3 Replies Latest reply on Sep 27, 2010 2:17 PM by LeeHowes

    physics simulation kernel optimization

    chevydevil

       Hello. I'm programming a mass-spring system with OCL. It uses tetrahedrons, with four mass-points connected by springs. Every tetrahedron calculates its spring force and a volume conservation force for every masspoint connected to it. Since tetrahedrons share masspoints, forces need to be accumlated. I'm using a force texture for that where every tetrahedron writes its forces at a precalculated postion. Then every masspoint sums up its column in the texture where its forces from all connected tetrahedron are stored. So far so good. The algorithm works but the performance is not exactly what i expected. Has anyone suggestions how to make the following code faster? And I like to get rid of the texture since the the size is limited to 8192 on the radeon 5870 and so is the maximum of the masspoints.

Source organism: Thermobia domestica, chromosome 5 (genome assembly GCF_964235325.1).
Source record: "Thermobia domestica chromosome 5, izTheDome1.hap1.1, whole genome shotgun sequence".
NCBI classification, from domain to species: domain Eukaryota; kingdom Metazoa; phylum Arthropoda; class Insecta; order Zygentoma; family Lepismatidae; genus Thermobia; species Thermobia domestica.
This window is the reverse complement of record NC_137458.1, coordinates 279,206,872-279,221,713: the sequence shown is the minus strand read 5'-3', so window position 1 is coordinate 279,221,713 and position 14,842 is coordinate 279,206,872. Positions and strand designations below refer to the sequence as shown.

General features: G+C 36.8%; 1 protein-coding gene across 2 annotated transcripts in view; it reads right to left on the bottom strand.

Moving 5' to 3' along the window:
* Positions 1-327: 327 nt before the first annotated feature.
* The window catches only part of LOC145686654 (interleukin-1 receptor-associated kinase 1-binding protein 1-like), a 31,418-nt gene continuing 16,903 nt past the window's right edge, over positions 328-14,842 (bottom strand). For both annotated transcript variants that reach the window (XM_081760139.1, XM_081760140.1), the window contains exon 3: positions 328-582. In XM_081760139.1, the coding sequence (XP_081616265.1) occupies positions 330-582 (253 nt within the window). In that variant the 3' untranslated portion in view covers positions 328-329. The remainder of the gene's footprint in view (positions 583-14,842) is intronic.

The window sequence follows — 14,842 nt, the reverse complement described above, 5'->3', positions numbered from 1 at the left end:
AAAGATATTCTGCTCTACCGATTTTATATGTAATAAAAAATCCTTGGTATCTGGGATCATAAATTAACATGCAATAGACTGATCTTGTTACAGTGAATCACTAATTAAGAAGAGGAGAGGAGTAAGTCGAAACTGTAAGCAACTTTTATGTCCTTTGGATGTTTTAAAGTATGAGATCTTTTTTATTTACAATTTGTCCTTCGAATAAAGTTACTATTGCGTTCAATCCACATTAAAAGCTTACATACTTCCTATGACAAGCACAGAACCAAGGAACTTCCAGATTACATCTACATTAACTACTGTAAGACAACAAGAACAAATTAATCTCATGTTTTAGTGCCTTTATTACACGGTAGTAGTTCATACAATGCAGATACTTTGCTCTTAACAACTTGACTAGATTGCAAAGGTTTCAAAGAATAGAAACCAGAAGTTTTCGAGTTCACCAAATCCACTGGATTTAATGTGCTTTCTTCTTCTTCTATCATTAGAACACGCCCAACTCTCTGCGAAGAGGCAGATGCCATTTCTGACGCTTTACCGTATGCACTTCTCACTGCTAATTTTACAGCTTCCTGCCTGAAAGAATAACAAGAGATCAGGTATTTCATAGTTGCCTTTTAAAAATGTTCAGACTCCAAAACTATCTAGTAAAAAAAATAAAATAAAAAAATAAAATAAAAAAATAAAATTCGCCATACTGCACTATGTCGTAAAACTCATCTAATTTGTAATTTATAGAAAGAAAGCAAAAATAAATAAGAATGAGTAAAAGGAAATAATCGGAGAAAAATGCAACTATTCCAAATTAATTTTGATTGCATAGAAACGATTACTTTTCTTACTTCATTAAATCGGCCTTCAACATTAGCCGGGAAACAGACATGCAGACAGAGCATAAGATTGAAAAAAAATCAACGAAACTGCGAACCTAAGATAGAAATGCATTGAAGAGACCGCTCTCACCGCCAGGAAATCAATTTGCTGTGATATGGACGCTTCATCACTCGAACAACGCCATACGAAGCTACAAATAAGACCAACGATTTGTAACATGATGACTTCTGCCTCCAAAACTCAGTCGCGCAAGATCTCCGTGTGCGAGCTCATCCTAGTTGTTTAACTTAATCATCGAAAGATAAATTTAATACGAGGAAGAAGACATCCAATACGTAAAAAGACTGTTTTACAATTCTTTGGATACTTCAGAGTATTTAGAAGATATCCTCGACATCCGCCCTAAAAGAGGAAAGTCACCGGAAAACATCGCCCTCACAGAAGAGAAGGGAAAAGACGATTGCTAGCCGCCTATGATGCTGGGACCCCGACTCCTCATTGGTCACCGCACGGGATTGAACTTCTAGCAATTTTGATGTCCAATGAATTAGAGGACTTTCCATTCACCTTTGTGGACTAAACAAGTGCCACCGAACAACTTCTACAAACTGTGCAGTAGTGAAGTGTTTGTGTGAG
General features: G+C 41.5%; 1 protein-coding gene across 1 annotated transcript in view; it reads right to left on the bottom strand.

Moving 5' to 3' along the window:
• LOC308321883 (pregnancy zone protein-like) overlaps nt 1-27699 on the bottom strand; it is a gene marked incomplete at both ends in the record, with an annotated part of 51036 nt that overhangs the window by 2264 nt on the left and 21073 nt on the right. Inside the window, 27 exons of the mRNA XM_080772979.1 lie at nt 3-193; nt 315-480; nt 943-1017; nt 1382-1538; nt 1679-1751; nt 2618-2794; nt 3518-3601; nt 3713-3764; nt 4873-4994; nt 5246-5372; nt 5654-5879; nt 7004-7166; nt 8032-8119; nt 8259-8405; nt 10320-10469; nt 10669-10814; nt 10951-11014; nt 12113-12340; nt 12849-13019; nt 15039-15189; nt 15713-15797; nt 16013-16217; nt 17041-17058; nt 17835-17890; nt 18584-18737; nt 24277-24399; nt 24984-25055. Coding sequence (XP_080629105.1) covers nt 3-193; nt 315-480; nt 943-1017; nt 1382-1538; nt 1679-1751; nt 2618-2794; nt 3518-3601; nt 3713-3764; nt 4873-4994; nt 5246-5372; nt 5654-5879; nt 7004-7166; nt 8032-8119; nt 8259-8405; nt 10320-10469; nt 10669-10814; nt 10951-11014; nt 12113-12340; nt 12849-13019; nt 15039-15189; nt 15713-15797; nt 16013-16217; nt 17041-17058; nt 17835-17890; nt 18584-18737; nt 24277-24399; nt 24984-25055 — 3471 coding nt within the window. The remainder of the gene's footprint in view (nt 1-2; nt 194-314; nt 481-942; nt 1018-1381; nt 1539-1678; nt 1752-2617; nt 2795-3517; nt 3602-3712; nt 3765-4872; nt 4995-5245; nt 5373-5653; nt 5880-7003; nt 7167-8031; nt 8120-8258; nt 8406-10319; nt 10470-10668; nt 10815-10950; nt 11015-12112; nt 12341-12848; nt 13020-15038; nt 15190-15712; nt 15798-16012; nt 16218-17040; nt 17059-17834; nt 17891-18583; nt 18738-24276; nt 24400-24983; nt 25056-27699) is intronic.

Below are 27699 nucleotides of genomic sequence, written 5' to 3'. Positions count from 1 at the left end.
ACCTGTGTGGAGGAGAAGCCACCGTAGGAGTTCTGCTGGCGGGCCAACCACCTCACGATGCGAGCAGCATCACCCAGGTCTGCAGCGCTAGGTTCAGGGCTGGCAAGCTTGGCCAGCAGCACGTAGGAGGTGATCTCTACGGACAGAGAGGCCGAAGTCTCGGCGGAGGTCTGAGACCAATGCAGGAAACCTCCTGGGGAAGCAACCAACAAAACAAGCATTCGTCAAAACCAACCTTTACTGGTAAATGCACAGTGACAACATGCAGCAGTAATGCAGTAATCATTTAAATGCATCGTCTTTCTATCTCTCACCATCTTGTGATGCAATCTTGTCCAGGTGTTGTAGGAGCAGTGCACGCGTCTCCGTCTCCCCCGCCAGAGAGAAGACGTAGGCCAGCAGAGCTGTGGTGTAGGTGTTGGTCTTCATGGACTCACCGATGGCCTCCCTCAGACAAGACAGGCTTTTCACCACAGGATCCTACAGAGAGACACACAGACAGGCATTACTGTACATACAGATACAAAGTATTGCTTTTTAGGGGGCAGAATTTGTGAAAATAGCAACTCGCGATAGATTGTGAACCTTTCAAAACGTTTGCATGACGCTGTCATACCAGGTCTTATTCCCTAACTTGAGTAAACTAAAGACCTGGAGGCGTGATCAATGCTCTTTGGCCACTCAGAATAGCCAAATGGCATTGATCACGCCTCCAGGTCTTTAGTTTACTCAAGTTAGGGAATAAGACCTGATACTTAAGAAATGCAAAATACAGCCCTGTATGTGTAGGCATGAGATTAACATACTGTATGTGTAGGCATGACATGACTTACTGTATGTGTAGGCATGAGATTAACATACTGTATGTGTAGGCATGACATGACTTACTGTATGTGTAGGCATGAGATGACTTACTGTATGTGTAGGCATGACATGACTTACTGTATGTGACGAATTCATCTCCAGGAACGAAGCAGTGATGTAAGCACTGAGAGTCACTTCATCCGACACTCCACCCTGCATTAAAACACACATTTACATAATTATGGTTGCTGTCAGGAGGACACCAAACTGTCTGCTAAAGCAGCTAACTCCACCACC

typedef struct { float4 rl1, rl2; float m_v0, stiffnes_v, stiffnes_e, c; int4 mps, mpC; } tetra ; typedef struct { float4 mpPos, m_x0, m_f_ext, m_f_con, m_f_pen, velocity; int4 store; } masspoint; typedef struct { float x,y,z; float nx, ny, nz; } vertex; __kernel void force_calc(__global masspoint* _massPoints, __global tetra* _tetra, __write_only image2d_t image) { int id = get_global_id(0); __global tetra *t = &_tetra[id]; //get masspoint indices int mpid1 = t->mps.x; int mpid2 = t->mps.y; int mpid3 = t->mps.z; int mpid4 = t->mps.w; //get masspoints __global masspoint *a = &_massPoints[mpid1]; __global masspoint *b = &_massPoints[mpid2]; __global masspoint *c = &_massPoints[mpid3]; __global masspoint *d = &_massPoints[mpid4]; //calculate edges float4 ac, ad, bc, bd, cd; ac = c->mpPos - a->mpPos; ad = d->mpPos - a->mpPos; bc = c->mpPos - b->mpPos; bd = d->mpPos - b->mpPos; cd = d->mpPos - c->mpPos; //calculate edge forces float4 fe01, fe02, fe03, fe12, fe13, fe23; fe01 = (t->stiffnes_e * ((length(b->mpPos - a->mpPos) - t->rl1.x) / length(b->mpPos - a->mpPos)) * (b->mpPos - a->mpPos)); fe02 = (t->stiffnes_e * ((length(ac) - t->rl1.y) / length(ac)) * ac); fe03 = (t->stiffnes_e * ((length(ad) - t->rl1.z) / length(ad)) * ad); fe12 = (t->stiffnes_e * ((length(bc) - t->rl1.w) / length(bc)) * bc); fe13 = (t->stiffnes_e * ((length(bd) - t->rl2.x) / length(bd)) * bd); fe23 = (t->stiffnes_e * ((length(cd) - t->rl2.y) / length(cd)) * cd); fe01.w = 0.0f; fe02.w = 0.0f; fe03.w = 0.0f; fe12.w = 0.0f; fe13.w = 0.0f; fe23.w = 0.0f; //calculate actual volume float v = (dot((cross((b->mpPos - a->mpPos), (c->mpPos - a->mpPos))), (d->mpPos - a->mpPos)))/6.0f; //calculate normals float4 n1, n2, n3, n4; n1 = cross(c->mpPos - a->mpPos, b->mpPos - a->mpPos); n2 = cross(c->mpPos - b->mpPos, d->mpPos - b->mpPos); n3 = cross(d->mpPos - a->mpPos, c->mpPos - a->mpPos); n4 = cross(b->mpPos - a->mpPos, d->mpPos - a->mpPos); //calculate center and check if normal is outfacing float4 c1, c2, c3, c4; c1 = (a->mpPos + b->mpPos + c->mpPos)/3; c2 = (b->mpPos + c->mpPos + d->mpPos)/3; c3 = (a->mpPos + c->mpPos + d->mpPos)/3; c4 = (a->mpPos + b->mpPos + d->mpPos)/3; //rotate normals if they are "infacing" n1 = (isless(dot( (d->mpPos - c2), n1), 0.0f)) ? n1 : n1 * (-1); n2 = (isless(dot( (a->mpPos - c3), n2), 0.0f)) ? n2 : n2 * (-1); n3 = (isless(dot( (b->mpPos - c4), n3), 0.0f)) ? n3 : n3 * (-1); n4 = (isless(dot( (c->mpPos - c1), n4), 0.0f)) ? n4 : n4 * (-1); //normalize n1 /= fast_length(n1); n2 /= fast_length(n2); n3 /= fast_length(n3); n4 /= fast_length(n4); //calculate volume preservation forces float4 fv1, fv2, fv3, fv4; fv1 = t->stiffnes_v * (v - t->m_v0) * (n2); fv2 = t->stiffnes_v * (v - t->m_v0) * (n3); fv3 = t->stiffnes_v * (v - t->m_v0) * (n4); fv4 = t->stiffnes_v * (v - t->m_v0) * (n1); //write everything to the texture write_imagef(image, (int2)(mpid1, t->mpC.x-1), (fv1 + fe01 + fe02 + fe03)); write_imagef(image, (int2)(mpid2, t->mpC.y-1), (fv2 + fe12 + fe13 - fe01)); write_imagef(image, (int2)(mpid3, t->mpC.z-1), (fv3 + fe23 - fe02 - fe12)); write_imagef(image, (int2)(mpid4, t->mpC.w-1), (fv4 - fe03 - fe13 - fe23)); } __kernel void verlet_collision(__global masspoint* _massPoints, __read_only image2d_t image, __global vertex* _out) { int id = get_global_id(0); __global masspoint *mp = &_massPoints[id]; const sampler_t samplerA = CLK_NORMALIZED_COORDS_FALSE | CLK_ADDRESS_NONE | CLK_FILTER_NEAREST; float4 force = 0.0f; //sum up forces for masspoint at id for(int i=0; i < mp->store.y; ++i){ force += read_imagef(image, samplerA, (float2)(id,i)); } mp->m_f_pen = force; mp->m_f_pen.w = 0.0f; //verlet integration float4 mp0 = mp->mpPos; int damp = 5; float t = 0.005f; float4 forceTotal = (mp->m_f_ext + mp->m_f_pen - (damp * (mp->mpPos - mp->m_x0) / t)); mp->mpPos = (forceTotal / mp->store.x) * (t * t) + 2 * mp->mpPos - mp->m_x0; mp->m_x0 = mp0; if (mp->mpPos.y < -10.0f) mp->mpPos.y = -9.9999f; //vertex postions _out[id].x = mp->mpPos.x; _out[id].y = mp->mpPos.y; _out[id].z = mp->mpPos.z; }